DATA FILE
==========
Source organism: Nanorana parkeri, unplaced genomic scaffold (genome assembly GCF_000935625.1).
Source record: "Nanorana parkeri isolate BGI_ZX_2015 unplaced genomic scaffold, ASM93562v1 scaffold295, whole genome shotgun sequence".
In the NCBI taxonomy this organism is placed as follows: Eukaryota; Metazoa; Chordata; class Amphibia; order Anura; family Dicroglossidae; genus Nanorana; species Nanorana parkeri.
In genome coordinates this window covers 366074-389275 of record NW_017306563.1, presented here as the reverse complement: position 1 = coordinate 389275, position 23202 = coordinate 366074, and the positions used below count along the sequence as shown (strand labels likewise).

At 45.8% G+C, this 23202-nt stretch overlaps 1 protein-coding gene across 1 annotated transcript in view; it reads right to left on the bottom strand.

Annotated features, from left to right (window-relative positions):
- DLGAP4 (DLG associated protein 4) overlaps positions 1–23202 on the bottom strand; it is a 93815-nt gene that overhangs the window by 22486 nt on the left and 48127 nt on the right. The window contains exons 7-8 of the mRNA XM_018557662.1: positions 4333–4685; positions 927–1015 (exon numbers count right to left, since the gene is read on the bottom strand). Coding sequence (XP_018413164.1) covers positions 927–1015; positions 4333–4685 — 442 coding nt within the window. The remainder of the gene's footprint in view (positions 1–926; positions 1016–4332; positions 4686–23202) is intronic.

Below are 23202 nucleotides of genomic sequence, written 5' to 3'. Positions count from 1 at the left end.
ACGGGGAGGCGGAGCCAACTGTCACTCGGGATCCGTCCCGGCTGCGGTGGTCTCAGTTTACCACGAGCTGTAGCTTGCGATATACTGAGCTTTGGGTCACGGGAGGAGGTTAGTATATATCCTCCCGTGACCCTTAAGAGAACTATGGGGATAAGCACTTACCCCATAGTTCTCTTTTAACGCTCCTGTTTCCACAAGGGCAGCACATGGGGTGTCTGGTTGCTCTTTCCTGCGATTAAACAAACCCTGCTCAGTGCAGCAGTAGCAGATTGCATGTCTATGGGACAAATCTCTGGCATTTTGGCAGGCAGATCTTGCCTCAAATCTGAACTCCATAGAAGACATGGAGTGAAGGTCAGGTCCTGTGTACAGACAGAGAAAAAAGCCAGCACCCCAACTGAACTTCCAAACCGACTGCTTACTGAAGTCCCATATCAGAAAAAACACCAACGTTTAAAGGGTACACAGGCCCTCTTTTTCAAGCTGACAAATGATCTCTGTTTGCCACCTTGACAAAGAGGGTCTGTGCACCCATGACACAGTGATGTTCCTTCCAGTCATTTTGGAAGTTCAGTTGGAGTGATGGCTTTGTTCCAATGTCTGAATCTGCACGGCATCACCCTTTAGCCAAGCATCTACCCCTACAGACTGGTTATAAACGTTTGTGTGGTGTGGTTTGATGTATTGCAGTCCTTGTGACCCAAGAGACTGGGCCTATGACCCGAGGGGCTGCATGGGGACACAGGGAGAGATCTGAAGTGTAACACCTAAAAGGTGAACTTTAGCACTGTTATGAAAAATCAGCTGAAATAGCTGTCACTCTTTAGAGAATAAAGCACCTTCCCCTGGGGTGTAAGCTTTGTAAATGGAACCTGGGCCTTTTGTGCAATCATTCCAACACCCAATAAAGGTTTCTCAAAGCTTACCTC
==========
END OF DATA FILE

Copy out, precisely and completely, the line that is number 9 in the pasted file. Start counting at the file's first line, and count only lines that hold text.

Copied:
ACGGGGAGGCGGAGCCAACTGTCACTCGGGATCCGTCCCGGCTGCGGTGGTCTCAGTTTACCACGAGCTGTAGCTTGCGATATACTGAGCTTTGGGTCACGGGAGGAGGTTAGTATATATCCTCCCGTGACCCTTAAGAGAACTATGGGGATAAGCACTTACCCCATAGTTCTCTTTTAACGCTCCTGTTTCCACAAGGGCAGCACATGGGGTGTCTGGTTGCTCTTTCCTGCGATTAAACAAACCCTGCTCAGTGCAGCAGTAGCAGATTGCATGTCTATGGGACAAATCTCTGGCATTTTGGCAGGCAGATCTTGCCTCAAATCTGAACTCCATAGAAGACATGGAGTGAAGGTCAGGTCCTGTGTACAGACAGAGAAAAAAGCCAGCACCCCAACTGAACTTCCAAACCGACTGCTTACTGAAGTCCCATATCAGAAAAAACACCAACGTTTAAAGGGTACACAGGCCCTCTTTTTCAAGCTGACAAATGATCTCTGTTTGCCACCTTGACAAAGAGGGTCTGTGCACCCATGACACAGTGATGTTCCTTCCAGTCATTTTGGAAGTTCAGTTGGAGTGATGGCTTTGTTCCAATGTCTGAATCTGCACGGCATCACCCTTTAGCCAAGCATCTACCCCTACAGACTGGTTATAAACGTTTGTGTGGTGTGGTTTGATGTATTGCAGTCCTTGTGACCCAAGAGACTGGGCCTATGACCCGAGGGGCTGCATGGGGACACAGGGAGAGATCTGAAGTGTAACACCTAAAAGGTGAACTTTAGCACTGTTATGAAAAATCAGCTGAAATAGCTGTCACTCTTTAGAGAATAAAGCACCTTCCCCTGGGGTGTAAGCTTTGTAAATGGAACCTGGGCCTTTTGTGCAATCATTCCAACACCCAATAAAGGTTTCTCAAAGCTTACCTC